My radio listening is generally confined to BBC Radio Five Live, BBC 6 Music and, to a far lesser extent BBC Radio Two. For special occasions, like a particular edition of Desert Island Discs or I’m Sorry I Haven’t A Clue, I’ll tune the dial to Radio Four. What I never do these days, not even for one second a week, is listen to BBC local radio, in my case Radio Bristol. Which is odd because in many ways, I fit their demographic. I’m old, I don’t work full time anymore, I like speech radio interspersed with music. But it’s the last station I’d ever want to listen to.
I am not alone in my aversion to BBC local radio in general and BBC Radio Bristol in general. In the latest industry (RAJAR) figures, the station’s reach is a mere 13%. In effect, this means that hardly anyone is listening. Worse still for local radio, many of its over 55 demographic are deserting to Radio Two. And why wouldn’t they? Radio Two is the classic BBC institution. It offers a wide variety of music, it doesn’t mess with the formula and it is very professionally run.
Radio Bristol lost its way when Tim Pemberton took over as “managing editor”. Pemberton initiated a major change in the way the station worked, gradually allowing its better talent to leave and replace them with fading former TV personalities. Dave Barrett, Sam Mason, Richard Wyatt, Peter Rowell were among the new breed and took the radio to places it had never been, the main place being a station which less and less people bothered to listen to. Radio Bristol turned into Radio Anywhere, with no obvious relationship to the area in which it was broadcast and soon morphed into Radio Nowhere. From having strong personalities like John Turner and Keith Warmington, who knew Bristol like the back of their hands, Pemberton recruited presenters who had never even been to the place. It was doomed to fail and so it did.
But it is not just Radio Bristol that has sleepwalked to near oblivion. To varying degrees, this is what has happened pretty well everywhere else in the land. BBC local radio is now near to irrelevance and it’s time to get rid of it altogether.
Listen to my local station and I hear generic presenters who could be from anywhere playing drab music on playlists put together by computers, a world where ELO represents the cutting edge. For me, in the over 55 listening demographic, it was unlistenable.
Before I address what should be put in its place, I’d like to know just why Radio Bristol has a particular age group in mind anyway? I suspect that someone, somewhere has decided that the only people who would listen would be pensioners. The way things are, that’s true. Before I took the station off my saved list, the phone-ins seemed to include only calls from people who appeared to be in their eighties. But if the BBC is supposed to provide a public service, why does it ignore everyone else? If Radio Bristol is anything to go by, local radio is not even trying to engage anyone apart from their core pensioner audience. In which case, what’s the point?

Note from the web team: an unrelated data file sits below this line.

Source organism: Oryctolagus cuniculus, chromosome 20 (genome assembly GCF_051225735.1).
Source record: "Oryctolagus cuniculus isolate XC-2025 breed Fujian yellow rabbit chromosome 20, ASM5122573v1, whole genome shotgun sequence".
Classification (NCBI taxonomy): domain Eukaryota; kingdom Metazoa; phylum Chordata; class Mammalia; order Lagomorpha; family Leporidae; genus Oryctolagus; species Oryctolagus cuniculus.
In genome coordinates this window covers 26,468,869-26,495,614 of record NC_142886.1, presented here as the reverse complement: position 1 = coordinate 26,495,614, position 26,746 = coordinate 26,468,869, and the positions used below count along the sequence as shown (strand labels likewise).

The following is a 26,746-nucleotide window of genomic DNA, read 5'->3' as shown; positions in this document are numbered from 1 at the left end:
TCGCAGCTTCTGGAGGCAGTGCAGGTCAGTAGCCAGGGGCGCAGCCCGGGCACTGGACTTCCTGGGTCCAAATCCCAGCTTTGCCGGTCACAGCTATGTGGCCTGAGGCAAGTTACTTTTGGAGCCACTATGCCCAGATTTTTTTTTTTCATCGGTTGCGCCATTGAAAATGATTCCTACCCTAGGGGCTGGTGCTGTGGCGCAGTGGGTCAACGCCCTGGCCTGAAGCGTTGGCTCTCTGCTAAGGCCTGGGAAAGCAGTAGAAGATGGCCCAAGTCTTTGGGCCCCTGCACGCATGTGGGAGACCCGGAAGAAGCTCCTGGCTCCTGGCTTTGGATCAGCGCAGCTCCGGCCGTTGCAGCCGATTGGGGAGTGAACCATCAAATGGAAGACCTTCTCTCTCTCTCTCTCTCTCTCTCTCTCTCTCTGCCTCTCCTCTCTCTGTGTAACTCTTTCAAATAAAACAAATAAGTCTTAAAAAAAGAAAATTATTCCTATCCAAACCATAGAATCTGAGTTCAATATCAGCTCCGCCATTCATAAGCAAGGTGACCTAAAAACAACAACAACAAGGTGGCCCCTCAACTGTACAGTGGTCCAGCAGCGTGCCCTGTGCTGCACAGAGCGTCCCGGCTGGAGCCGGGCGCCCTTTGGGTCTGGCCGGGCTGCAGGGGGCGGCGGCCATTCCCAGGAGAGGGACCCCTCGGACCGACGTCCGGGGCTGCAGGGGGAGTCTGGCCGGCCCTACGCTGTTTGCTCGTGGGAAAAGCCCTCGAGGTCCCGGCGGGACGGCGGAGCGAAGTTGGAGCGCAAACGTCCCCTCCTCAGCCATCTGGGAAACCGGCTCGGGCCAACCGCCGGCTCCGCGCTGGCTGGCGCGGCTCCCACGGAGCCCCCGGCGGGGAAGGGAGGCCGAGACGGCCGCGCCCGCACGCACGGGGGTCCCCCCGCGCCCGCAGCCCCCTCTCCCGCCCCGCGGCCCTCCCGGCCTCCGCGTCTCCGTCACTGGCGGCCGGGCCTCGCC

There is nothing, except perhaps the sport – the one redeeming feature of excellence at Radio Bristol – that commercial radio couldn’t do, probably even better. And if the BBC needs to cut spending, then why not get shot of local radio altogether?
In it’s place, why not use the money on genuinely local services, like community stations, pirates, campus radio? In Bristol, we already have the excellent BCFM. They have in Patrick Hart the best breakfast presenter in the city. The Midweek Sports Bar, featuring Neil Maggs and Nick Day, is slightly dangerous, often cutting edge and very funny in turn and has the scope to attract a vast audience that BBC local radio has not even tried to embrace. And a spectacular mix of specialist and mainstream local shows. Why not develop stations like BCFM and Bradley Stoke radio, genuine local radio produced by local people for local people? The scope for minority interest stations, full or part time, is infinite.
Perhaps the solution might be a hybrid, a mix of BBC radio and community stations, provided that overall control is held locally and not administered from London, always the main stumbling block to any progress.
If public service broadcasting is to have any genuine meaning, it has a duty to inform, educate and entertain. In its current form, I struggle to see how BBC local radio does any of these things and even if it does, in the case of Radio Bristol, it only informs, educates and entertains old people.
Who knows that if BBC local radio is scrapped, commercial providers might be brave enough to move away from the turgid output they currently provide and perhaps embrace talk radio and sport? If the BBC is not prepared to run local radio properly, maybe it shouldn’t run it at all?